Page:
NEW DELHI: The government can go ahead and allocate mining leases on a first come, first served (FCFS) basis, attorney general GE Vahanvati has told the government. The AG’s advice, sought by the mines ministry where around 400 requests for mining leases are pending, comes at a time when the larger issue of allocating natural resources through auctions is being heard in the Supreme Court as part of the presidential reference made by the government.
In tendering the advice, the AG has gone by the context of the Supreme Court ruling on February 2, which cancelled 122 licences granted by former telecom minister A Raja through a skewed FCFS policy. Calling for their cancellation, the SC had said that all natural resources should be allocated through auctions alone. Though the government did not challenge the cancellation of the licences, it has made a presidential reference to the SC seeking to know if the auction criteria would apply to all natural resources in all circumstances or only telecom spectrum.
However, the AG has told the mines ministry that the SC ruling was in the context of telecom licences/spectrum and did not pertain to the mines sector. “The observations of the SC in the judgment dated February 2, 2012, with regard to transfer of natural resources were genuinely made in order to justify the cancellation of the telecom licences,” Vahanvati has said. “The SC was not called upon to consider other statutory provisions, particularly, the provisions under the MMDR Act, 1957, and the rules made thereunder,” the AG has added.
Vahanvati has concluded that the existing practice (of granting mining leases) can be continued. “In the event of any challenge to the existing practice, the matter may be considered at that stage,” he added.
In coming to this conclusion, the AG also stated that the grant of mineral concessions by way of mining leases on an FCFS basis is rare and on the basis of statutory provisions and none of these provisions are before the SC.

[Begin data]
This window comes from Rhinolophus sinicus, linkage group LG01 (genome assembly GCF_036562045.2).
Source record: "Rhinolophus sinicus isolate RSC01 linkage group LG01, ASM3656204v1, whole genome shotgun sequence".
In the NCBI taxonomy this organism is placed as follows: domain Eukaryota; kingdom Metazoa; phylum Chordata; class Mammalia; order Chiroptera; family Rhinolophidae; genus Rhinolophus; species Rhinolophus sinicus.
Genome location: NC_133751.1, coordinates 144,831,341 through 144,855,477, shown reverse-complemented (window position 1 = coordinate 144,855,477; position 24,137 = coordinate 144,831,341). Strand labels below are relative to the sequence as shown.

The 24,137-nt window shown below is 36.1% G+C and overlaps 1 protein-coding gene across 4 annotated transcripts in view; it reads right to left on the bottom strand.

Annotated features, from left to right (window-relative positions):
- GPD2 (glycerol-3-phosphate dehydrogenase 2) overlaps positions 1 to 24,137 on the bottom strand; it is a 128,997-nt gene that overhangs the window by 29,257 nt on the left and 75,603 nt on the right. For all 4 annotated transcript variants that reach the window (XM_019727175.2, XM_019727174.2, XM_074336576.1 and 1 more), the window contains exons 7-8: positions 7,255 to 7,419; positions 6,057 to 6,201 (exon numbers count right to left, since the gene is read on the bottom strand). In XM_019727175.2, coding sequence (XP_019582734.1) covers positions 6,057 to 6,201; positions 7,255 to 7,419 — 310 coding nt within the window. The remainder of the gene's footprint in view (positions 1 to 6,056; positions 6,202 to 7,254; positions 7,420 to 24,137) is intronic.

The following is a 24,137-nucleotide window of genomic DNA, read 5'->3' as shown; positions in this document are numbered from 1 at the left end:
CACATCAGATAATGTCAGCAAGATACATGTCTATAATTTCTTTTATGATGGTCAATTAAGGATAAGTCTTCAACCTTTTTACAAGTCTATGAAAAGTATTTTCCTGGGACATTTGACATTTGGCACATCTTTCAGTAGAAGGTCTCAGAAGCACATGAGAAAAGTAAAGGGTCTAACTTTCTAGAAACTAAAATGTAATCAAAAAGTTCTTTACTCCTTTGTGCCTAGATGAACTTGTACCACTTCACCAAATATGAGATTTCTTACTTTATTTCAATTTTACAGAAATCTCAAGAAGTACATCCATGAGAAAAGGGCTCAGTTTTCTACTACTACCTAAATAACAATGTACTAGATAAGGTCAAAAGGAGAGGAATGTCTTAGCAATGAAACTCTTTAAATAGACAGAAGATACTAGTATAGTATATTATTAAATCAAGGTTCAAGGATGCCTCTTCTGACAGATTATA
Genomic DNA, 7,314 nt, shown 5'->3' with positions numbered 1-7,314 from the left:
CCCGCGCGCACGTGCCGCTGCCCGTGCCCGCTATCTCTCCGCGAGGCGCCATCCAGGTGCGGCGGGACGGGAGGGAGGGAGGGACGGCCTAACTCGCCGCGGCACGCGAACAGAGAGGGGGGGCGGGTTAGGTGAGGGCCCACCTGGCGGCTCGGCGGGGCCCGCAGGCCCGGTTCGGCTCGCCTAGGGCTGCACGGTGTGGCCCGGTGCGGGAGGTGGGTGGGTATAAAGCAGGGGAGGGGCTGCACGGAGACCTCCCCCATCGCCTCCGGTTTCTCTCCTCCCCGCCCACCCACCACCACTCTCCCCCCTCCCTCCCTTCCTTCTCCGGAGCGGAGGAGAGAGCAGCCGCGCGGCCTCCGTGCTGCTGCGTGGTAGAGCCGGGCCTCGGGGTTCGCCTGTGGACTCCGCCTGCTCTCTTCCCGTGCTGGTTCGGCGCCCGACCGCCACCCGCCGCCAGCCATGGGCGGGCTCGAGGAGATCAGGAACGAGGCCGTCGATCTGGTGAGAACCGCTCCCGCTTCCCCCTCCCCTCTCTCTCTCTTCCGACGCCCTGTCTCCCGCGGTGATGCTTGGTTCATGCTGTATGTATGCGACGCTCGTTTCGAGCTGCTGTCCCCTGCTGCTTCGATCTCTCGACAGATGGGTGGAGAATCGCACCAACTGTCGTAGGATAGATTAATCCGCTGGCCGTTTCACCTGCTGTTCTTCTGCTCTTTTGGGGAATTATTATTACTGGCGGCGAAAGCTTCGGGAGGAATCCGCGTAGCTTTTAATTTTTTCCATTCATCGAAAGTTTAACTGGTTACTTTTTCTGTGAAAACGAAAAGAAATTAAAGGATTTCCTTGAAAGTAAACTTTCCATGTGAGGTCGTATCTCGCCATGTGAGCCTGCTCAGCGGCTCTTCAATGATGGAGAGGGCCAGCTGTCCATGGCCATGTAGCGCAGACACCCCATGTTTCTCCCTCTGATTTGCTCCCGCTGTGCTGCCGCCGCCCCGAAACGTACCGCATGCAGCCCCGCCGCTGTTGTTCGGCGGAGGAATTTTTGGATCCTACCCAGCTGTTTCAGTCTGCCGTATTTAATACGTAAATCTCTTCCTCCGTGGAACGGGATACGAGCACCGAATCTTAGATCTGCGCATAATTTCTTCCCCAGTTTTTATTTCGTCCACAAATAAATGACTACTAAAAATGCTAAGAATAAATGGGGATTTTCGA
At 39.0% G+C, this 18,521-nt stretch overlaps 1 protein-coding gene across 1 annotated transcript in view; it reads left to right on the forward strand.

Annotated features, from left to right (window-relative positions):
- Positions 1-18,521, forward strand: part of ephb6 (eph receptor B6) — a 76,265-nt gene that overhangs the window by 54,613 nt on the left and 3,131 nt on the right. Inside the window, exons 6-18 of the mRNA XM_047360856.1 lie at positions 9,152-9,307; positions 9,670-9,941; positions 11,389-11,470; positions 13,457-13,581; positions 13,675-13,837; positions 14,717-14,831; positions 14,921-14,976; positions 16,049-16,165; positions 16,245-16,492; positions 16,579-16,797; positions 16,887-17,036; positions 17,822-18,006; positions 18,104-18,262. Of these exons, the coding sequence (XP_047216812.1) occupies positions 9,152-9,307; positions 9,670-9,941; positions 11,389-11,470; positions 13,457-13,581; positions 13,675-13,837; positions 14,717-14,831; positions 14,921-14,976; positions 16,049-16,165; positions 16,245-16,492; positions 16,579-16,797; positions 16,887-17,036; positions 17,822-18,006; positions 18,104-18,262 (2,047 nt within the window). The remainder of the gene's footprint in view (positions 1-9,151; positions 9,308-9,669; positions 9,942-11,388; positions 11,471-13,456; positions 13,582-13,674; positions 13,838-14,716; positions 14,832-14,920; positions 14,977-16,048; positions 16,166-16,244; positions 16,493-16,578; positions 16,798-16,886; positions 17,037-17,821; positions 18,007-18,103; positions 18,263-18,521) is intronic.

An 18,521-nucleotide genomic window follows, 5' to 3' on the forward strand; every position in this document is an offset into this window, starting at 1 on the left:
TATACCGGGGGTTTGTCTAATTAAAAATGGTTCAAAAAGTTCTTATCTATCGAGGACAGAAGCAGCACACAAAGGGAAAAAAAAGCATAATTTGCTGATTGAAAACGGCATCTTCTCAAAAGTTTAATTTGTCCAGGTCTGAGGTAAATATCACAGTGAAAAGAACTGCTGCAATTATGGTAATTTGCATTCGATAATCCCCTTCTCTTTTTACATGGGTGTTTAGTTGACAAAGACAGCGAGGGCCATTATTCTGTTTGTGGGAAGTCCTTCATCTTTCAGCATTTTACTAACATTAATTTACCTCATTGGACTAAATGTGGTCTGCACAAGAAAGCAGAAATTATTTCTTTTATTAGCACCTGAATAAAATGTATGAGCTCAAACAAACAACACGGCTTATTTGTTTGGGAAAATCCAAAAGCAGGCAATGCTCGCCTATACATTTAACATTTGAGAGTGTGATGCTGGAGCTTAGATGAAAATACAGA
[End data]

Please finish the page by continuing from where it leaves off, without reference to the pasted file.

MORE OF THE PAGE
As reported by FE in its May 1 edition, the mines ministry had referred the matter to the AG on April 19 fearing possible strictures from the SC after its February 2 judgment.
The context of the reference was that the government can’t put the sector on hold, as it will take a while before Parliament clears the MMDR Bill, which will set the stage for auctions.
The AG’s advice favouring FCFS may insulate the mines ministry from any potential adverse comments by the comptroller and auditor general of India (CAG) in future. This is important considering that a leaked draft report on coal by the CAG has stated that the exchequer lost around R10.7 lakh crore by not auctioning captive coal blocks in the past.
The mines ministry is in a bind because since the adoption of the new mineral policy in 2008, the MMDR Bill took more than three years to reach Parliament. Even after the Bill was introduced in December, it is stuck with the Standing Committee, tackling wide differences between ministries over some provisions.
As earlier reported by FE, the country’s mining sector witnessed a negative growth of 2.96% in January 2012 as against the corresponding month last year. Booming illegal mining has led to overexploitation, forcing the SC’s central empowered committee to recommend a ban on mining in three districts of Karnataka. In terms of pendency of applications, Karnataka tops the list with over 19,300 applications for concessions, followed byGujarat(4,900), Madhya Pradesh (close to 4,600), Orissa (3,600) and Chhattisgarh (2,700).
Interestingly, the government-appointed Ashok Chawla committee, which submitted its report last year, has favoured auction of natural resources. However, it has said that only prospective mining licences should be allocated through auctions. In his opinion, Vahanvati has also said that the position of persons who have been given reconnaissance permits and prospecting licences will stand on a different footing because such persons invest time and effort in exploration.